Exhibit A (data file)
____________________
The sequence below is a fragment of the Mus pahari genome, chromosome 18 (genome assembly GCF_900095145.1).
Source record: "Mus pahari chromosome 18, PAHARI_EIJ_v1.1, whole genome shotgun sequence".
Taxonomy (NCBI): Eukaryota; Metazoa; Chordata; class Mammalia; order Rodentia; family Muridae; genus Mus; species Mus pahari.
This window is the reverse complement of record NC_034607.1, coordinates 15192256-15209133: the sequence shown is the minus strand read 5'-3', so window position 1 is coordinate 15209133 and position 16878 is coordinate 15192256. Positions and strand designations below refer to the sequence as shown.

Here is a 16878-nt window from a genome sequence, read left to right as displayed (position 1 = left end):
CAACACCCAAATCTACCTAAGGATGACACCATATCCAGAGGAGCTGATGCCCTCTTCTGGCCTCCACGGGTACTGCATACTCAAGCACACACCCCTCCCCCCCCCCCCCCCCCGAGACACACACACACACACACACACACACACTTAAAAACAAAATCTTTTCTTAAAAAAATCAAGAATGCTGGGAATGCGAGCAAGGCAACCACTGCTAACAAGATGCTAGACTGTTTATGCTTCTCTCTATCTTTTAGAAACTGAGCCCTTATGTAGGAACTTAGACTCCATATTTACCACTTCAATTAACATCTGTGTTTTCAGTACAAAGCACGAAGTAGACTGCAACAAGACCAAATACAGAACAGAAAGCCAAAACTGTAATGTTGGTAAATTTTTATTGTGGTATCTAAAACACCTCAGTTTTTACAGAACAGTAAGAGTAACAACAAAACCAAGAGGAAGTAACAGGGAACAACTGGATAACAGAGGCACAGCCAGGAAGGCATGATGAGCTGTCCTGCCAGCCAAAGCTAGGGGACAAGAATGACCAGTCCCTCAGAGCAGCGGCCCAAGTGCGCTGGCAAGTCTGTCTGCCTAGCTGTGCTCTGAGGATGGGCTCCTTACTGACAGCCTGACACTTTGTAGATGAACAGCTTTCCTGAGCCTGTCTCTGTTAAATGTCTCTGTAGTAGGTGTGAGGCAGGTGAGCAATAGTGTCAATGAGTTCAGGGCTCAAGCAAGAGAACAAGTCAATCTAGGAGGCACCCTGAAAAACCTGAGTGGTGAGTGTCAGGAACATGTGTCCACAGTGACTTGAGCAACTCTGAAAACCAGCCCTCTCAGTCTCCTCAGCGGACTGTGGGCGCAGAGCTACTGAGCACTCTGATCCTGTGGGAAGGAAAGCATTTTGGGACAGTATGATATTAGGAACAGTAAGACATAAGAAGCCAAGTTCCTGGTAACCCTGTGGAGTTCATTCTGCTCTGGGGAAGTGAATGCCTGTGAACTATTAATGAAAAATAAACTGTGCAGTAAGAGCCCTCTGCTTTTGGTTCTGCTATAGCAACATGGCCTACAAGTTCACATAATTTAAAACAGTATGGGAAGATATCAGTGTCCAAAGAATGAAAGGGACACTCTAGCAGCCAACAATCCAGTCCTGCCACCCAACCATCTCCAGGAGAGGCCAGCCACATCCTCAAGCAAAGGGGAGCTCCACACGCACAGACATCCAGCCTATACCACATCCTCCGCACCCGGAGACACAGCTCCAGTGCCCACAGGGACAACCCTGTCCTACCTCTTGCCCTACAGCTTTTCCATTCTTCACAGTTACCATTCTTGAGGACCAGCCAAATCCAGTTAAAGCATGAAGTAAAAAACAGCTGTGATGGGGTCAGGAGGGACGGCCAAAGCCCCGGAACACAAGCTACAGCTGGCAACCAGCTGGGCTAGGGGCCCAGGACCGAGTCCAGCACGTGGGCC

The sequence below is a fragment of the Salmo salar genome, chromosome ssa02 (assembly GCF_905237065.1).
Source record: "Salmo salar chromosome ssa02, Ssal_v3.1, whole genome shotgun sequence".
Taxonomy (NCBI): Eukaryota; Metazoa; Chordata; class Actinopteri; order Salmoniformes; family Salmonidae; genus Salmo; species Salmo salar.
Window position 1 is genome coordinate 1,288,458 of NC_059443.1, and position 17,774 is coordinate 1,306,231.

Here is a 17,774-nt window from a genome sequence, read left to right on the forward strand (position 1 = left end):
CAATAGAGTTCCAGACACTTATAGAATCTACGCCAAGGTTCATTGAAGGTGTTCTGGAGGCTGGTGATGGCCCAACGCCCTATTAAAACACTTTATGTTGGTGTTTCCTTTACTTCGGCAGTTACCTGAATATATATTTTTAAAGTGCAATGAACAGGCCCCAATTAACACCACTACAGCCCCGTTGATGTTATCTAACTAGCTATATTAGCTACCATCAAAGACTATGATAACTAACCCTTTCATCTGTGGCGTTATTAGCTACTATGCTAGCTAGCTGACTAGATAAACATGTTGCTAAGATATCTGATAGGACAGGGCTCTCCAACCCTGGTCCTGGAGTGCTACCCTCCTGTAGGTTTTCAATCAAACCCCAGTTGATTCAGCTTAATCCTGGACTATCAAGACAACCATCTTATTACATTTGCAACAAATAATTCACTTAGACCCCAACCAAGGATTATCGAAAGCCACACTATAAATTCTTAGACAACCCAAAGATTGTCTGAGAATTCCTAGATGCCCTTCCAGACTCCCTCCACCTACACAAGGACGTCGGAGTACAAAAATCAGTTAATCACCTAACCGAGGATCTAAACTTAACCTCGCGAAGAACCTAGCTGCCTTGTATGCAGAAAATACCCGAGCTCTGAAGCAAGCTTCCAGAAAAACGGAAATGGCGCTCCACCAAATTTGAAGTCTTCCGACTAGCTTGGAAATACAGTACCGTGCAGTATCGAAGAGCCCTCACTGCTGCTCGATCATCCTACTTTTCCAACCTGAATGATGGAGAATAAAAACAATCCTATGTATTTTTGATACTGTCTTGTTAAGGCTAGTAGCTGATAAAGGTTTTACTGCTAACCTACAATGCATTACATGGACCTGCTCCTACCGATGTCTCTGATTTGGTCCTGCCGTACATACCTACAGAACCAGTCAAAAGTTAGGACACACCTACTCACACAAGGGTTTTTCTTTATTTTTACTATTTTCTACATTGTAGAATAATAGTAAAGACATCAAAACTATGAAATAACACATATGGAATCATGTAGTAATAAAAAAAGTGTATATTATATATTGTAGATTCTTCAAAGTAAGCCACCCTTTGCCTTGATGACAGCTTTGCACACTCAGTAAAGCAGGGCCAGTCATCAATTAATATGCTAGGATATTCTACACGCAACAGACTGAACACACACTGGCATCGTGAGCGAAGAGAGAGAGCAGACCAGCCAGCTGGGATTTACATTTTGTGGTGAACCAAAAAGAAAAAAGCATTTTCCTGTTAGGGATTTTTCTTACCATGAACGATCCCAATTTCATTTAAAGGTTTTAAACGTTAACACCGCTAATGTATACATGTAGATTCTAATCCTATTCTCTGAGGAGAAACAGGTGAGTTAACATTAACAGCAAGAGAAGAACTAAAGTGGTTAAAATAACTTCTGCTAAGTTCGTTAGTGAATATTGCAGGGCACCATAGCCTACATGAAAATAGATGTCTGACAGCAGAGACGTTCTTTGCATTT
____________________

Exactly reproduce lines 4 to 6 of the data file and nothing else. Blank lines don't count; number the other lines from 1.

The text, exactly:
This window is the reverse complement of record NC_034607.1, coordinates 15192256-15209133: the sequence shown is the minus strand read 5'-3', so window position 1 is coordinate 15209133 and position 16878 is coordinate 15192256. Positions and strand designations below refer to the sequence as shown.

Here is a 16878-nt window from a genome sequence, read left to right as displayed (position 1 = left end):
CAACACCCAAATCTACCTAAGGATGACACCATATCCAGAGGAGCTGATGCCCTCTTCTGGCCTCCACGGGTACTGCATACTCAAGCACACACCCCTCCCCCCCCCCCCCCCCCGAGACACACACACACACACACACACACACACTTAAAAACAAAATCTTTTCTTAAAAAAATCAAGAATGCTGGGAATGCGAGCAAGGCAACCACTGCTAACAAGATGCTAGACTGTTTATGCTTCTCTCTATCTTTTAGAAACTGAGCCCTTATGTAGGAACTTAGACTCCATATTTACCACTTCAATTAACATCTGTGTTTTCAGTACAAAGCACGAAGTAGACTGCAACAAGACCAAATACAGAACAGAAAGCCAAAACTGTAATGTTGGTAAATTTTTATTGTGGTATCTAAAACACCTCAGTTTTTACAGAACAGTAAGAGTAACAACAAAACCAAGAGGAAGTAACAGGGAACAACTGGATAACAGAGGCACAGCCAGGAAGGCATGATGAGCTGTCCTGCCAGCCAAAGCTAGGGGACAAGAATGACCAGTCCCTCAGAGCAGCGGCCCAAGTGCGCTGGCAAGTCTGTCTGCCTAGCTGTGCTCTGAGGATGGGCTCCTTACTGACAGCCTGACACTTTGTAGATGAACAGCTTTCCTGAGCCTGTCTCTGTTAAATGTCTCTGTAGTAGGTGTGAGGCAGGTGAGCAATAGTGTCAATGAGTTCAGGGCTCAAGCAAGAGAACAAGTCAATCTAGGAGGCACCCTGAAAAACCTGAGTGGTGAGTGTCAGGAACATGTGTCCACAGTGACTTGAGCAACTCTGAAAACCAGCCCTCTCAGTCTCCTCAGCGGACTGTGGGCGCAGAGCTACTGAGCACTCTGATCCTGTGGGAAGGAAAGCATTTTGGGACAGTATGATATTAGGAACAGTAAGACATAAGAAGCCAAGTTCCTGGTAACCCTGTGGAGTTCATTCTGCTCTGGGGAAGTGAATGCCTGTGAACTATTAATGAAAAATAAACTGTGCAGTAAGAGCCCTCTGCTTTTGGTTCTGCTATAGCAACATGGCCTACAAGTTCACATAATTTAAAACAGTATGGGAAGATATCAGTGTCCAAAGAATGAAAGGGACACTCTAGCAGCCAACAATCCAGTCCTGCCACCCAACCATCTCCAGGAGAGGCCAGCCACATCCTCAAGCAAAGGGGAGCTCCACACGCACAGACATCCAGCCTATACCACATCCTCCGCACCCGGAGACACAGCTCCAGTGCCCACAGGGACAACCCTGTCCTACCTCTTGCCCTACAGCTTTTCCATTCTTCACAGTTACCATTCTTGAGGACCAGCCAAATCCAGTTAAAGCATGAAGTAAAAAACAGCTGTGATGGGGTCAGGAGGGACGGCCAAAGCCCCGGAACACAAGCTACAGCTGGCAACCAGCTGGGCTAGGGGCCCAGGACCGAGTCCAGCACGTGGGCC